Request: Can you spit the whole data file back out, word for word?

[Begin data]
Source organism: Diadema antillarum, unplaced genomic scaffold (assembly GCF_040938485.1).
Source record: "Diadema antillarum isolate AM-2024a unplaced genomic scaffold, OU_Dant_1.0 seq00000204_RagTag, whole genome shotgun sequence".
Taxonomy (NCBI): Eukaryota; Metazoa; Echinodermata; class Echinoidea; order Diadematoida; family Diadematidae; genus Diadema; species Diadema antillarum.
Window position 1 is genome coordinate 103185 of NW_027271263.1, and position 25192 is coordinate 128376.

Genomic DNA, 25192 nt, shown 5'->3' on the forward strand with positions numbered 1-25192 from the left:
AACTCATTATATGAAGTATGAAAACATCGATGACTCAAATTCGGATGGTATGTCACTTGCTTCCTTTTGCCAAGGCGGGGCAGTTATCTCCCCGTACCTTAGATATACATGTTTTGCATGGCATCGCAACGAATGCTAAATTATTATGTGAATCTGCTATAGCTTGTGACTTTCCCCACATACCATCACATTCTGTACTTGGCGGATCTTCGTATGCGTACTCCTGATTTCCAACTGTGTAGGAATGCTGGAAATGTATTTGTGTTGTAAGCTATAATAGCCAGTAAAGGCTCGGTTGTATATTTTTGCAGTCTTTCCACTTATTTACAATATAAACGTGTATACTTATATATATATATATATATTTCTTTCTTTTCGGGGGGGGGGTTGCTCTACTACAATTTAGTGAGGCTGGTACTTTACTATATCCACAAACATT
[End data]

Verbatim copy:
Source organism: Diadema antillarum, unplaced genomic scaffold (assembly GCF_040938485.1).
Source record: "Diadema antillarum isolate AM-2024a unplaced genomic scaffold, OU_Dant_1.0 seq00000204_RagTag, whole genome shotgun sequence".
Taxonomy (NCBI): Eukaryota; Metazoa; Echinodermata; class Echinoidea; order Diadematoida; family Diadematidae; genus Diadema; species Diadema antillarum.
Window position 1 is genome coordinate 103185 of NW_027271263.1, and position 25192 is coordinate 128376.

Genomic DNA, 25192 nt, shown 5'->3' on the forward strand with positions numbered 1-25192 from the left:
AACTCATTATATGAAGTATGAAAACATCGATGACTCAAATTCGGATGGTATGTCACTTGCTTCCTTTTGCCAAGGCGGGGCAGTTATCTCCCCGTACCTTAGATATACATGTTTTGCATGGCATCGCAACGAATGCTAAATTATTATGTGAATCTGCTATAGCTTGTGACTTTCCCCACATACCATCACATTCTGTACTTGGCGGATCTTCGTATGCGTACTCCTGATTTCCAACTGTGTAGGAATGCTGGAAATGTATTTGTGTTGTAAGCTATAATAGCCAGTAAAGGCTCGGTTGTATATTTTTGCAGTCTTTCCACTTATTTACAATATAAACGTGTATACTTATATATATATATATATATTTCTTTCTTTTCGGGGGGGGGGTTGCTCTACTACAATTTAGTGAGGCTGGTACTTTACTATATCCACAAACATT